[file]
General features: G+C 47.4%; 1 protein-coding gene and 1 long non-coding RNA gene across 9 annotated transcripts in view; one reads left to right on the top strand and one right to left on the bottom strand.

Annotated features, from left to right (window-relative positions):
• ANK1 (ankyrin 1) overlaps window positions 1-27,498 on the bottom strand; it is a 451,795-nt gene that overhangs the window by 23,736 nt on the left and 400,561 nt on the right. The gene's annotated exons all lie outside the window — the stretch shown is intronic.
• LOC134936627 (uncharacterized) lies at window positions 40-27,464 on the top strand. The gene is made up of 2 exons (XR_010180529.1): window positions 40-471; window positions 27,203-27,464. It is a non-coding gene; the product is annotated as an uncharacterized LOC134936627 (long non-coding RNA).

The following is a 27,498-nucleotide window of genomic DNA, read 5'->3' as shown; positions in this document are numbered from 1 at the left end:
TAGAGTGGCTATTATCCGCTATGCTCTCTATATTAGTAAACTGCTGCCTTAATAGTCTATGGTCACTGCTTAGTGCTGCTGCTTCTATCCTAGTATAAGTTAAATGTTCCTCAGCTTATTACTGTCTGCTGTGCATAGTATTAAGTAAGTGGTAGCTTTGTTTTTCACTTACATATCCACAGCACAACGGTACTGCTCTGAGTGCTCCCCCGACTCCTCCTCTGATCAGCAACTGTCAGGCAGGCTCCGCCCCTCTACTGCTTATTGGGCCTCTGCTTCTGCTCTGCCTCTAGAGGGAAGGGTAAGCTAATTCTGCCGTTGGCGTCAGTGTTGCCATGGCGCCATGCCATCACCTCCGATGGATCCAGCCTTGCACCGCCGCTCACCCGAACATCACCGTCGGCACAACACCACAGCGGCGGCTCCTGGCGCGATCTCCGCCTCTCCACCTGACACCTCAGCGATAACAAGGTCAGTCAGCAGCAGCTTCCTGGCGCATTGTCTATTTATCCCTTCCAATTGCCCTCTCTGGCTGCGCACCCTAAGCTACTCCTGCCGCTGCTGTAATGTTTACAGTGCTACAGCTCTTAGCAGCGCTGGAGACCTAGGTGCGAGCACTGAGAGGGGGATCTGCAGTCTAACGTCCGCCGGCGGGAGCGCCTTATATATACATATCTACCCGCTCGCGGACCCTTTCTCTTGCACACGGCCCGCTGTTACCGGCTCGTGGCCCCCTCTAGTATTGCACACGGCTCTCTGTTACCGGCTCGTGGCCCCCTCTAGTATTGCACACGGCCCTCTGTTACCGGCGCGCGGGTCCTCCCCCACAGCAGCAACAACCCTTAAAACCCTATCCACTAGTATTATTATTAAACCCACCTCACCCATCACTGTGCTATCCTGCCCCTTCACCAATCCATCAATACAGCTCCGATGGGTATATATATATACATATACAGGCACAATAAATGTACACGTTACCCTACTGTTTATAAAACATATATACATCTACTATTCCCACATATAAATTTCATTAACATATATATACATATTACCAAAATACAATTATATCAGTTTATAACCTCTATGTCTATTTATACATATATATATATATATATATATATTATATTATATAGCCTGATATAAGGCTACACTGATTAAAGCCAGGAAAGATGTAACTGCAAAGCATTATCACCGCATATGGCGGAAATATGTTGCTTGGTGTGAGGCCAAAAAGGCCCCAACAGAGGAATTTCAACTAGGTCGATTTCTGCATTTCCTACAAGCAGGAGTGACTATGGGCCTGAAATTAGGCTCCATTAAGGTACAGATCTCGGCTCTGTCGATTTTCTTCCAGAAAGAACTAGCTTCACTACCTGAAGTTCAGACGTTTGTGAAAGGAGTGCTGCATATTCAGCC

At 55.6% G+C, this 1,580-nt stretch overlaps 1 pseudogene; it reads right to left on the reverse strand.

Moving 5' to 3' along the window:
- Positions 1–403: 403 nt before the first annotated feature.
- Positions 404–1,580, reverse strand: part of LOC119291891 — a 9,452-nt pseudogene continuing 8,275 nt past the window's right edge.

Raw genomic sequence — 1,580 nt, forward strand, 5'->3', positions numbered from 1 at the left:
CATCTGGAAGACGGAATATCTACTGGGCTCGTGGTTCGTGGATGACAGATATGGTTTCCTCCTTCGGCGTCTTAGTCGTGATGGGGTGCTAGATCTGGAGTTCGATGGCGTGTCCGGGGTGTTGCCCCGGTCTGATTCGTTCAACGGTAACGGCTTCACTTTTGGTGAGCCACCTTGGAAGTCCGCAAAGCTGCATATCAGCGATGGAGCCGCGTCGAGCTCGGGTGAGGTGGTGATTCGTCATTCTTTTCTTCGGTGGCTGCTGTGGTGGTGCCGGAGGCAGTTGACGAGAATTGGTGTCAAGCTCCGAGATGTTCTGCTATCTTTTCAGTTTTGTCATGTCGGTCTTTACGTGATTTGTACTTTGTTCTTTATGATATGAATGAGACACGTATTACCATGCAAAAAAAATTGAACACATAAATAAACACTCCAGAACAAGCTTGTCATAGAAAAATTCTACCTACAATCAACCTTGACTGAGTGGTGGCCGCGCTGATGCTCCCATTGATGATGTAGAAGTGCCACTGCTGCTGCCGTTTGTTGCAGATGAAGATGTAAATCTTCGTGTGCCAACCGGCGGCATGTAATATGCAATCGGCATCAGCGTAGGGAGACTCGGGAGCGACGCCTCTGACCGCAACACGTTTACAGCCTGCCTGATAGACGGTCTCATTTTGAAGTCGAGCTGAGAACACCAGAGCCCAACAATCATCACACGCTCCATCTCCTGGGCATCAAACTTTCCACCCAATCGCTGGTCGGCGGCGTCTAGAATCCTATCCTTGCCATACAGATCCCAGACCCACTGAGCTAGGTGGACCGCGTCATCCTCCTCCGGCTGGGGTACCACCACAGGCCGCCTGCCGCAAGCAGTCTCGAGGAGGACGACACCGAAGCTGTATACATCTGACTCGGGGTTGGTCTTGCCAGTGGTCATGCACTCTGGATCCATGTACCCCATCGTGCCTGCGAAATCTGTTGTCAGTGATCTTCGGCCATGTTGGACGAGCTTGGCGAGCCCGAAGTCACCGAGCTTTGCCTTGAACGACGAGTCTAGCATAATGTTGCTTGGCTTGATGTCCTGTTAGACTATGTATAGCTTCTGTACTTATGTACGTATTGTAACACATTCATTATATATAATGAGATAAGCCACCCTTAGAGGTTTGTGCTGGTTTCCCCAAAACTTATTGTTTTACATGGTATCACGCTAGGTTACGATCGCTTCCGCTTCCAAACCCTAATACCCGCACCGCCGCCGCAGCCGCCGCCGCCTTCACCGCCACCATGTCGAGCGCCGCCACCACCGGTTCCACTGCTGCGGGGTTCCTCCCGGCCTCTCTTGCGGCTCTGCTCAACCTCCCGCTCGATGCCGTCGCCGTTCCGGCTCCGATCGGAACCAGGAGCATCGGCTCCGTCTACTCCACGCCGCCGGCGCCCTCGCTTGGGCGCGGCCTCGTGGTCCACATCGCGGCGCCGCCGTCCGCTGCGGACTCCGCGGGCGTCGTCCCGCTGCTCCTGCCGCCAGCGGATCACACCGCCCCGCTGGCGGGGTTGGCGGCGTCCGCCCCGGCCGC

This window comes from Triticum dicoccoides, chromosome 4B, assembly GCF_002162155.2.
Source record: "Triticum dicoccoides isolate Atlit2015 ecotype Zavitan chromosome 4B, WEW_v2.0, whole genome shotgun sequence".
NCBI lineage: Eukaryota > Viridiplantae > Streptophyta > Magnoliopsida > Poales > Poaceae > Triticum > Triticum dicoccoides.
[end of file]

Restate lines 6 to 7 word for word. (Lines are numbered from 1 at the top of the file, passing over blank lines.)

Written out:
TAGAGTGGCTATTATCCGCTATGCTCTCTATATTAGTAAACTGCTGCCTTAATAGTCTATGGTCACTGCTTAGTGCTGCTGCTTCTATCCTAGTATAAGTTAAATGTTCCTCAGCTTATTACTGTCTGCTGTGCATAGTATTAAGTAAGTGGTAGCTTTGTTTTTCACTTACATATCCACAGCACAACGGTACTGCTCTGAGTGCTCCCCCGACTCCTCCTCTGATCAGCAACTGTCAGGCAGGCTCCGCCCCTCTACTGCTTATTGGGCCTCTGCTTCTGCTCTGCCTCTAGAGGGAAGGGTAAGCTAATTCTGCCGTTGGCGTCAGTGTTGCCATGGCGCCATGCCATCACCTCCGATGGATCCAGCCTTGCACCGCCGCTCACCCGAACATCACCGTCGGCACAACACCACAGCGGCGGCTCCTGGCGCGATCTCCGCCTCTCCACCTGACACCTCAGCGATAACAAGGTCAGTCAGCAGCAGCTTCCTGGCGCATTGTCTATTTATCCCTTCCAATTGCCCTCTCTGGCTGCGCACCCTAAGCTACTCCTGCCGCTGCTGTAATGTTTACAGTGCTACAGCTCTTAGCAGCGCTGGAGACCTAGGTGCGAGCACTGAGAGGGGGATCTGCAGTCTAACGTCCGCCGGCGGGAGCGCCTTATATATACATATCTACCCGCTCGCGGACCCTTTCTCTTGCACACGGCCCGCTGTTACCGGCTCGTGGCCCCCTCTAGTATTGCACACGGCTCTCTGTTACCGGCTCGTGGCCCCCTCTAGTATTGCACACGGCCCTCTGTTACCGGCGCGCGGGTCCTCCCCCACAGCAGCAACAACCCTTAAAACCCTATCCACTAGTATTATTATTAAACCCACCTCACCCATCACTGTGCTATCCTGCCCCTTCACCAATCCATCAATACAGCTCCGATGGGTATATATATATACATATACAGGCACAATAAATGTACACGTTACCCTACTGTTTATAAAACATATATACATCTACTATTCCCACATATAAATTTCATTAACATATATATACATATTACCAAAATACAATTATATCAGTTTATAACCTCTATGTCTATTTATACATATATATATATATATATATATATTATATTATATAGCCTGATATAAGGCTACACTGATTAAAGCCAGGAAAGATGTAACTGCAAAGCATTATCACCGCATATGGCGGAAATATGTTGCTTGGTGTGAGGCCAAAAAGGCCCCAACAGAGGAATTTCAACTAGGTCGATTTCTGCATTTCCTACAAGCAGGAGTGACTATGGGCCTGAAATTAGGCTCCATTAAGGTACAGATCTCGGCTCTGTCGATTTTCTTCCAGAAAGAACTAGCTTCACTACCTGAAGTTCAGACGTTTGTGAAAGGAGTGCTGCATATTCAGCC

At 55.6% G+C, this 1,580-nt stretch overlaps 1 pseudogene; it reads right to left on the reverse strand.